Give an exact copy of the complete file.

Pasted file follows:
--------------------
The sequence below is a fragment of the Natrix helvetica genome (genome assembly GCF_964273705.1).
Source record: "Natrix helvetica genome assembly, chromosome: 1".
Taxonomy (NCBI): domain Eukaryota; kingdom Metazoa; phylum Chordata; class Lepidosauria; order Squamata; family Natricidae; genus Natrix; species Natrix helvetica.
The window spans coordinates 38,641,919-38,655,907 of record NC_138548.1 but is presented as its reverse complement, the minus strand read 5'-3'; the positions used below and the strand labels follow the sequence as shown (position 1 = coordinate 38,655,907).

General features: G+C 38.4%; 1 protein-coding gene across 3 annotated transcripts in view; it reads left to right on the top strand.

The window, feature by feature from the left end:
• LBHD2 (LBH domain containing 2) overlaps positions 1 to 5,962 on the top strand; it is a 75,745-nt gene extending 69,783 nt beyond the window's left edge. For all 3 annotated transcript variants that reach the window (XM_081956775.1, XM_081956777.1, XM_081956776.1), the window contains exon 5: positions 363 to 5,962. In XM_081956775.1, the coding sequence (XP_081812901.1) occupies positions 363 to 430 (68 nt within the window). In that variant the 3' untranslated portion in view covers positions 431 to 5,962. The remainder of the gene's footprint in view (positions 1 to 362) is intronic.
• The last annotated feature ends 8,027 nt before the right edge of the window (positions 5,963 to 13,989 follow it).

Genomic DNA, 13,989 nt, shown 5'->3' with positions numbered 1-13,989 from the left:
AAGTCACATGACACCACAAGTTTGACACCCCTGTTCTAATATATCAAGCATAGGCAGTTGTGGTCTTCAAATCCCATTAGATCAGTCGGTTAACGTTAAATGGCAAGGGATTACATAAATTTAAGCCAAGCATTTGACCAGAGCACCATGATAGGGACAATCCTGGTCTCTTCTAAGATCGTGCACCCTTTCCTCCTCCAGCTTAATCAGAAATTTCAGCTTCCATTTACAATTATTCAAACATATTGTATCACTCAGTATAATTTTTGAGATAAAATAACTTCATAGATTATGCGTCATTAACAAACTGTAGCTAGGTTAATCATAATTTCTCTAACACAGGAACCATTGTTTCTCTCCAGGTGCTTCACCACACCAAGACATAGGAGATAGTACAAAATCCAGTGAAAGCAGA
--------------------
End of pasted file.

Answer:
The sequence below is a fragment of the Natrix helvetica genome (genome assembly GCF_964273705.1).
Source record: "Natrix helvetica genome assembly, chromosome: 1".
Taxonomy (NCBI): domain Eukaryota; kingdom Metazoa; phylum Chordata; class Lepidosauria; order Squamata; family Natricidae; genus Natrix; species Natrix helvetica.
The window spans coordinates 38,641,919-38,655,907 of record NC_138548.1 but is presented as its reverse complement, the minus strand read 5'-3'; the positions used below and the strand labels follow the sequence as shown (position 1 = coordinate 38,655,907).

General features: G+C 38.4%; 1 protein-coding gene across 3 annotated transcripts in view; it reads left to right on the top strand.

The window, feature by feature from the left end:
• LBHD2 (LBH domain containing 2) overlaps positions 1 to 5,962 on the top strand; it is a 75,745-nt gene extending 69,783 nt beyond the window's left edge. For all 3 annotated transcript variants that reach the window (XM_081956775.1, XM_081956777.1, XM_081956776.1), the window contains exon 5: positions 363 to 5,962. In XM_081956775.1, the coding sequence (XP_081812901.1) occupies positions 363 to 430 (68 nt within the window). In that variant the 3' untranslated portion in view covers positions 431 to 5,962. The remainder of the gene's footprint in view (positions 1 to 362) is intronic.
• The last annotated feature ends 8,027 nt before the right edge of the window (positions 5,963 to 13,989 follow it).

Genomic DNA, 13,989 nt, shown 5'->3' with positions numbered 1-13,989 from the left:
AAGTCACATGACACCACAAGTTTGACACCCCTGTTCTAATATATCAAGCATAGGCAGTTGTGGTCTTCAAATCCCATTAGATCAGTCGGTTAACGTTAAATGGCAAGGGATTACATAAATTTAAGCCAAGCATTTGACCAGAGCACCATGATAGGGACAATCCTGGTCTCTTCTAAGATCGTGCACCCTTTCCTCCTCCAGCTTAATCAGAAATTTCAGCTTCCATTTACAATTATTCAAACATATTGTATCACTCAGTATAATTTTTGAGATAAAATAACTTCATAGATTATGCGTCATTAACAAACTGTAGCTAGGTTAATCATAATTTCTCTAACACAGGAACCATTGTTTCTCTCCAGGTGCTTCACCACACCAAGACATAGGAGATAGTACAAAATCCAGTGAAAGCAGA